David was hospitalized at Bikur Holim and was under the care of Dr. Helena Kagan. Kagan had made aliya to Jerusalem a few years earlier, and she became the guiding spirit in Palestine medicine in the field of pediatrics. Unfortunately, there was only limited equipment to deal with David's problems, so he was not able to progress in his rehabilitation until the family moved to Atlanta in 1921.
THE BUREAUCRACY was difficult so Leah, Kadan and David Amato only joined Abraham in Atlanta in 1921. By then the Sephardi congregation, Or VeShalom, numbered 65 families, and had built a synagogue at the corner of Central and Woodward avenues, costing $6,000 for the land and $8,000 for the building. The leading rabbis of Atlanta had participated in the dedication of the synagogue in March 1920. Although many sacred items were donated by members of the congregation, the first Torah had "been written on deerskin and sent from Jerusalem" in 1914 as noted by the Atlanta Constitution.
The following points are made by Leah Amato Franco. "My grandfather, Abraham, had been waiting for his son David to reach Atlanta since there was a Shriner's Hospital for Cripples in the city, and south of Atlanta there were the therapeutic waters at Warm Springs, Georgia. The extensive therapy helped my father acquire more use of the right side of his body. His mind had never stopped working, so once he was able to attend school in Atlanta on a full-time basis, he progressed rapidly ,graduating Boys High School in 1931."
The Amato family was very much involved with Or VeShalom and the children enjoyed growing up in a community like Atlanta which had such vitality. By the middle of the 1920s, after his bar mitzva, David began to show his talents as a thinker and a leader.
He found in the many treatments he experienced a means of dealing with the the challenges of life. In his first article in 1941, as an employee of the US Department of Labor, he made it clear that the statistics prove that people who go through physical rehabilitation can become even better workers in their fields. David has made his life, from the time of his injury, one in which he never gave up facing any task, as difficult as it might be.
At Boys High School, the leading academic preparatory school in Atlanta, David did exceptionally well and was awarded a scholarship to George Washington University in Washington, DC.
Upon graduating college in 1935, he made the decision that many other Sephardi men in the US did - to return to Rhodes to find a bride. Leah indicates that her mother, Rose Amato, who died last year at 96, was David's choice out of the three young women presented. They were married in January 1936 and honeymooned on a voyage back to the US. David perceived what might happen to the Jews of Rhodes and arranged, though it took three years, for Rose's mother and sister to come to America.
David captures the flavor of Rhodes in an article written 30 years ago in the News, a daily paper in Mexico City. "By the time the Italian government took over the island of Rhodes in 1912, the Jewish community was allowed complete freedom of religion. Although still segregated in a ghetto, they lived in peace and developed an unbelievable sense of satisfaction and happiness in their simple lives, difficult to find today in more sophisticated communities. In the ghetto, they developed their own educational institutions in keeping with the history of Rhodes as a cultural center."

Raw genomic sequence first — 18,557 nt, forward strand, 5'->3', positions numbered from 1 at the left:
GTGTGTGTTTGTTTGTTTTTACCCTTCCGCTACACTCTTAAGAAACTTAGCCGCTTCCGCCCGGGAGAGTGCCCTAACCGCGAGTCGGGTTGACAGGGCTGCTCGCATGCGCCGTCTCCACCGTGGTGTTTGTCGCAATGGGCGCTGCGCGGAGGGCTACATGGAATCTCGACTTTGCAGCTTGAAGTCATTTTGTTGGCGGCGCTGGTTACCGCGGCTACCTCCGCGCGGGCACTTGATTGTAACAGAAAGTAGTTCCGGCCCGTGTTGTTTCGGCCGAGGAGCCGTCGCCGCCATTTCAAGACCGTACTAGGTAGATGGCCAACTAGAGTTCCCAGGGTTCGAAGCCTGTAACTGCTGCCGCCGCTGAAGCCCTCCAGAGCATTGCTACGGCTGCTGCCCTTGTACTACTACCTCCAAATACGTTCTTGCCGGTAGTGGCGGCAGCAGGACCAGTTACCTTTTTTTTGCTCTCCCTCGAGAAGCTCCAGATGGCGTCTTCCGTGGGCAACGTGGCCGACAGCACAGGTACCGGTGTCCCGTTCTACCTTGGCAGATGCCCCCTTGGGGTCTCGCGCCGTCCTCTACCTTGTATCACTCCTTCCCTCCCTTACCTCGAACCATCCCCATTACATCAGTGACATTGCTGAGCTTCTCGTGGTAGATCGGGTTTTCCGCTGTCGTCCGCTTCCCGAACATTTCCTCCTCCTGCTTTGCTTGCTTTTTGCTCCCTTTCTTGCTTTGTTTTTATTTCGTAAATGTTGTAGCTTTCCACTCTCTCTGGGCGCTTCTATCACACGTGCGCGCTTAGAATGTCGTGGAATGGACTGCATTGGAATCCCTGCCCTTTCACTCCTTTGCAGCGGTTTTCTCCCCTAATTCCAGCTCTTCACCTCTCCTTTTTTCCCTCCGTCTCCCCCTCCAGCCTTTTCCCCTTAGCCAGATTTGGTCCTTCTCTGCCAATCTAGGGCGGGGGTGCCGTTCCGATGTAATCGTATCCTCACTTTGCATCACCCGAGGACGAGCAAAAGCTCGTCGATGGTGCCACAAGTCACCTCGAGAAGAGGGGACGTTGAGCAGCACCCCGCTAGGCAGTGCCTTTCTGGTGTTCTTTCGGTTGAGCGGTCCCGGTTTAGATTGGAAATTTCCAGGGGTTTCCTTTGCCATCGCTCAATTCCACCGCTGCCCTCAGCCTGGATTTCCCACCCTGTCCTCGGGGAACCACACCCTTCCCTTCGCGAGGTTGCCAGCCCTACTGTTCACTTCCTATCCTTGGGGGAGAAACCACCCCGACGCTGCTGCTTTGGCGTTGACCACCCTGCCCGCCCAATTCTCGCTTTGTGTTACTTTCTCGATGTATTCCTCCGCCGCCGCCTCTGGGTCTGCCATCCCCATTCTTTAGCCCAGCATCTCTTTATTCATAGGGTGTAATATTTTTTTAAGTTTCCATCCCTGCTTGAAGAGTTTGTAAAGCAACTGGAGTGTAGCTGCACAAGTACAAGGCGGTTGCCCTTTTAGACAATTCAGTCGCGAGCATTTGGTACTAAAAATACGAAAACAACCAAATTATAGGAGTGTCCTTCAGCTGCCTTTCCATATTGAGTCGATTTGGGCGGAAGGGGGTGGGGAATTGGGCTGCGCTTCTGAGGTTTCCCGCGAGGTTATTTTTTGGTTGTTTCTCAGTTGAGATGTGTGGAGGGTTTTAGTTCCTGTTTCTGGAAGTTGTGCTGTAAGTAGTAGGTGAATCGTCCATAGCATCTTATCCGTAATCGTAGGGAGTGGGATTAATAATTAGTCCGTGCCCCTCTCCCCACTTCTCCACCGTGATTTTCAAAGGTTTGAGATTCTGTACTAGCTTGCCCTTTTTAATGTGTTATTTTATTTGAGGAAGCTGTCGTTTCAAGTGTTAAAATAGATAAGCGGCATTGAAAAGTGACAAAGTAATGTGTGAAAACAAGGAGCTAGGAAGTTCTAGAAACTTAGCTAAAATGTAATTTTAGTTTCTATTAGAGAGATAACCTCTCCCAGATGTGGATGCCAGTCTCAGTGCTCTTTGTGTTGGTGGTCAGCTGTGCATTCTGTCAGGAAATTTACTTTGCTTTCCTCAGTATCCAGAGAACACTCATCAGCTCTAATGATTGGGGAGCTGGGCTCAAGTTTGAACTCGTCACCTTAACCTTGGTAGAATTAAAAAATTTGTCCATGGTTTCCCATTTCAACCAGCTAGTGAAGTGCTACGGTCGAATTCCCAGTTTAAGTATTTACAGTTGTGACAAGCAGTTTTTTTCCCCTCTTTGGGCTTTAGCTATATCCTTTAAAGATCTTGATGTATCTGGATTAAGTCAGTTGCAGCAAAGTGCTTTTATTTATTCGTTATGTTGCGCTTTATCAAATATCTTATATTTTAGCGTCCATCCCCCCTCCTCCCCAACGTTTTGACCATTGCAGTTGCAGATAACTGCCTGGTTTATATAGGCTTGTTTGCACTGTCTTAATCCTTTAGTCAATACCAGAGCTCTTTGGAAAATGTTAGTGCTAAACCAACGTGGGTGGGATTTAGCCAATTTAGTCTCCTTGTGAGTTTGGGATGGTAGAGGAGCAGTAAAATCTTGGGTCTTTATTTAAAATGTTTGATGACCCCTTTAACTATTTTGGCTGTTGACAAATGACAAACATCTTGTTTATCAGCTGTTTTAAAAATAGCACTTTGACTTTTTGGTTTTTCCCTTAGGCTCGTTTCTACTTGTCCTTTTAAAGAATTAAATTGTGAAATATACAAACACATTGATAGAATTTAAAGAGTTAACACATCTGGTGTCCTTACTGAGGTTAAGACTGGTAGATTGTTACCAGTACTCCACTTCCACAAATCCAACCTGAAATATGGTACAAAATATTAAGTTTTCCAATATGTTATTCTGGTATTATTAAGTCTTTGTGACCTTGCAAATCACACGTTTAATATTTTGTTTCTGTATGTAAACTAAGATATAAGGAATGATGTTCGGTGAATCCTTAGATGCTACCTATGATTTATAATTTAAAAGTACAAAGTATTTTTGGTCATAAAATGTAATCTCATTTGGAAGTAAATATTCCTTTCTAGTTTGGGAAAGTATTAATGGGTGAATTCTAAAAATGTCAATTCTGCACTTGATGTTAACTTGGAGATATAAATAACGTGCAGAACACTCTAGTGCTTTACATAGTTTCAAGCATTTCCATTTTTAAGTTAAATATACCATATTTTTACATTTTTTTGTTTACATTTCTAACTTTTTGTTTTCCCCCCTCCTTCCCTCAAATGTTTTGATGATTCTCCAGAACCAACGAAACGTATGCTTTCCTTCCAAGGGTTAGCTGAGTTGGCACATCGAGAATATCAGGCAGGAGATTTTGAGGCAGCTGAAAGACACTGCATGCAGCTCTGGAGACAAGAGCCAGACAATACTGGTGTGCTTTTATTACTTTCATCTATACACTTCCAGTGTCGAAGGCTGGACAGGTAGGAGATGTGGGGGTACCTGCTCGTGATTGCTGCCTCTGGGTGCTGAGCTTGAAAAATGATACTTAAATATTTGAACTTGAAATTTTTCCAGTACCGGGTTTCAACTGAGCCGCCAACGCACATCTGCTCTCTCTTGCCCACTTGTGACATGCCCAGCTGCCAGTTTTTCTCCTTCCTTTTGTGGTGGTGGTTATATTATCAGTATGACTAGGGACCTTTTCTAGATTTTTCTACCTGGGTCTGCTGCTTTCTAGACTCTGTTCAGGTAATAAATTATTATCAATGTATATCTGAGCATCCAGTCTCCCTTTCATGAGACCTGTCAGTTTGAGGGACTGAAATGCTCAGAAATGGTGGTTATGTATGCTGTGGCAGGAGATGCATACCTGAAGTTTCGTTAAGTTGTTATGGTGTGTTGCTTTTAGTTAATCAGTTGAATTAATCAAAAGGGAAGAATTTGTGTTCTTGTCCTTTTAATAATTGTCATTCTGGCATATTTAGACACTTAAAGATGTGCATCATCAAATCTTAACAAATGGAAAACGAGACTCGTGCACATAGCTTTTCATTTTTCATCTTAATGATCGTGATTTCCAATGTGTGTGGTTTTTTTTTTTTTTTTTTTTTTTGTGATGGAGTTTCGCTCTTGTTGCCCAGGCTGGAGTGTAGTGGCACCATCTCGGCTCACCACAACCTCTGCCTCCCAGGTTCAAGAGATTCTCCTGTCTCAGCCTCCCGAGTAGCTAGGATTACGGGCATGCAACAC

He goes on to describe how the elders there "exported brains by encouraging their children to seek their fortunes elsewhere... these people have enriched the countries to which they migrated."
David is most dramatic when he writes that "this foresight" of sending the children away..." was heavenly inspired... for all the 4,000 remaining Jews on Rhodes were slaughtered by the Nazis."
THE LIFE of David Amato, the Jerusalem Hanukka boy, has been one of dramatic service and deep achievement for the last six decades. His first position was with the Wage and Hour Division of the US Department of Labor in Washington. He became a noted expert on the relationship of vocational rehabilitation to industrial hygiene. In his first public presentation in October 1941, just two months before Pearl Harbor, he made the chilling pronouncement that because of 90,000 individuals suffering permanent impairment and 1,782,000 temporary disabilities, 125,240,200 man-days of employment were lost in the US in 1940.
With the outbreak of World War II, since he could not fight, he became a member of the National Labor Board and assisted in creating methods to transform vocational rehabilitation into a key proponent for all the military industries of the country.
By 1952 David had achieved much success in American government circles. When Mexico needed help to develop its rehabilitation facilities so that the graduates could more readily enter the nascent industries, David was offered a position in the American diplomatic corps to bring his expertise to Mexico. This was an exciting step forward for him, and he took it gladly. The Amatos moved to Mexico City that year; David, Rose and Leah, 14 years old.
David's career in Mexico has been meteoric as he fashioned for the Mexican government and the Mexican people a modern sense of what rehabilitation can achieve in all fields. Not only did he work in his chosen area, he became a correspondent for the News, writing hundreds of articles both in his field of expertise and on many aspects of Israel and Judaism. In one article, "Jerusalem, a unique city," he writes, "Regardless of religious affiliation, the city's spirituality frequently makes one tingle at the mention of the name, so that one is prepared, emotionally, to grasp the unique beauty Jerusalem has acquired in spite of century-long struggles... On one thing the great majority of Jews living in and out of Israel seem to agree: Jerusalem's present status has to be preserved. Ever since King David declared Jerusalem to be the capital of Israel, Jerusalem has been the principal concern of the Jewish people... Israel without Jerusalem would be an Israel without a soul since Jerusalem is the catalytic inspiration for Jews everywhere."
David turned 97 this Hanukka.